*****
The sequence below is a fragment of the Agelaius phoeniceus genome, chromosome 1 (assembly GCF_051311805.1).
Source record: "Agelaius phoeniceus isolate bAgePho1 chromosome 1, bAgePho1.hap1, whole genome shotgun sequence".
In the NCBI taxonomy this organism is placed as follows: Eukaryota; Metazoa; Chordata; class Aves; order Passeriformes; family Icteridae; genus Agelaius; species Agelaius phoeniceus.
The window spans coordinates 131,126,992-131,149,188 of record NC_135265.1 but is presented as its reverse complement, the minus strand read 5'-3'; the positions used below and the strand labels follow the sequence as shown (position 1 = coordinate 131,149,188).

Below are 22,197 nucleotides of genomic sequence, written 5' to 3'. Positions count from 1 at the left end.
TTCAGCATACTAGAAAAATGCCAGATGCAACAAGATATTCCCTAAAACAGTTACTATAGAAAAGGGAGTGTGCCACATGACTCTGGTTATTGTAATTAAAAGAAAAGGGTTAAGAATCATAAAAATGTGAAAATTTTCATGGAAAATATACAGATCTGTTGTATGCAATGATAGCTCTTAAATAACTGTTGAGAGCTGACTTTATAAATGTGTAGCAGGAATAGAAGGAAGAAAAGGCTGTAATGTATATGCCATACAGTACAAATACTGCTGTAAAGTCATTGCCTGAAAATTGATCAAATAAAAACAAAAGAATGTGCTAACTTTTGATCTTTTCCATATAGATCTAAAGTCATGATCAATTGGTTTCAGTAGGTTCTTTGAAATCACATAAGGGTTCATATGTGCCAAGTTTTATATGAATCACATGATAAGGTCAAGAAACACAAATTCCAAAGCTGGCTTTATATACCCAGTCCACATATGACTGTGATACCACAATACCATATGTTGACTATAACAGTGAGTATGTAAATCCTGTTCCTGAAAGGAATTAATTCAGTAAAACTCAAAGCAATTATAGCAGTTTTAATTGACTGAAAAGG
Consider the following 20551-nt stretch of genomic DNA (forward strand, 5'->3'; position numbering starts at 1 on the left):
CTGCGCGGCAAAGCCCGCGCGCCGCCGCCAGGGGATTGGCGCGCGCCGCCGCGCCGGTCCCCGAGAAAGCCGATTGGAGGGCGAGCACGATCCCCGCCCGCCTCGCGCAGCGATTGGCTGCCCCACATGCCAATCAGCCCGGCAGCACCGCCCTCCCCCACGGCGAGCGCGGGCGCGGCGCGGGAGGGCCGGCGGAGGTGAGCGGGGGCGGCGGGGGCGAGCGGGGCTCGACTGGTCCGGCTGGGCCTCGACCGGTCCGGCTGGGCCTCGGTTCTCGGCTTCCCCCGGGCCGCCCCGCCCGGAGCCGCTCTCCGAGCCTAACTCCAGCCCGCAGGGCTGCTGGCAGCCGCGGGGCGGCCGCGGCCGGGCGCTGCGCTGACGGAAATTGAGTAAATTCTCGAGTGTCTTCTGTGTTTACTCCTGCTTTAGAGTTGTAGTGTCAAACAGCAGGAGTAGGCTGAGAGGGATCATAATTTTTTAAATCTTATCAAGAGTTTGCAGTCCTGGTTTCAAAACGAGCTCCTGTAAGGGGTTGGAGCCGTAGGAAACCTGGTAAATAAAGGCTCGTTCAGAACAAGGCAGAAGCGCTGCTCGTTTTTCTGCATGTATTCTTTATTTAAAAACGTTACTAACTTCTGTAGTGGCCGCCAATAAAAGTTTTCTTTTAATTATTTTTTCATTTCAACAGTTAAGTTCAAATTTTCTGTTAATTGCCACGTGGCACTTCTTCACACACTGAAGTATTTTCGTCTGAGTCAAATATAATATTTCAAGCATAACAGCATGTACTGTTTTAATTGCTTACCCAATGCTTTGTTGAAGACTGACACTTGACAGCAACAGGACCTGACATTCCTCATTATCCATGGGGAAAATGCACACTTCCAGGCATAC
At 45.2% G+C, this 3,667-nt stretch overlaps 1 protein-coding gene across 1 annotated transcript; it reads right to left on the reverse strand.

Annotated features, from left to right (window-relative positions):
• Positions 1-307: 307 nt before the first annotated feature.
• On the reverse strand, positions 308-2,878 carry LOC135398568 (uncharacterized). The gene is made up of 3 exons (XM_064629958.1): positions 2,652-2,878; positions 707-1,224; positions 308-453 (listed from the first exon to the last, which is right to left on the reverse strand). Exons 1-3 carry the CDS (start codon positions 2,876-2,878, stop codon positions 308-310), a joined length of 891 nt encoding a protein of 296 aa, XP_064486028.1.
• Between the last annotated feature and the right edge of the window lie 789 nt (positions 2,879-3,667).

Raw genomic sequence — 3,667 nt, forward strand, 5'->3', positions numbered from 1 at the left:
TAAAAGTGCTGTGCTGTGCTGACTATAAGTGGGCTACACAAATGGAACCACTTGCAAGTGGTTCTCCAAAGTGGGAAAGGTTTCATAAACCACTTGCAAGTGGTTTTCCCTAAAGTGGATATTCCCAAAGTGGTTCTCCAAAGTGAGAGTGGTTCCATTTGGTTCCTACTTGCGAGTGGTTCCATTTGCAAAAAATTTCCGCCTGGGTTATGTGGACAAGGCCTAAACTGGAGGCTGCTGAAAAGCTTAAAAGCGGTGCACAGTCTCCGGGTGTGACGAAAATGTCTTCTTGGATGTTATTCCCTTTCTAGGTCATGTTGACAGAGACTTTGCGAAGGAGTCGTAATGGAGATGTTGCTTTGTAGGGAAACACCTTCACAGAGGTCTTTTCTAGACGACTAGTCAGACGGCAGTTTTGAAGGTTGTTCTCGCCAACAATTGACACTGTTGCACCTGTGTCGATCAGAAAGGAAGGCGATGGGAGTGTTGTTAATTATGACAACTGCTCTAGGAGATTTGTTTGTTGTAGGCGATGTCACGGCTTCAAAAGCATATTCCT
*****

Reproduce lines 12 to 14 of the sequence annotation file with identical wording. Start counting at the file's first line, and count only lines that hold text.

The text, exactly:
• On the reverse strand, positions 308-2,878 carry LOC135398568 (uncharacterized). The gene is made up of 3 exons (XM_064629958.1): positions 2,652-2,878; positions 707-1,224; positions 308-453 (listed from the first exon to the last, which is right to left on the reverse strand). Exons 1-3 carry the CDS (start codon positions 2,876-2,878, stop codon positions 308-310), a joined length of 891 nt encoding a protein of 296 aa, XP_064486028.1.
• Between the last annotated feature and the right edge of the window lie 789 nt (positions 2,879-3,667).

Raw genomic sequence — 3,667 nt, forward strand, 5'->3', positions numbered from 1 at the left: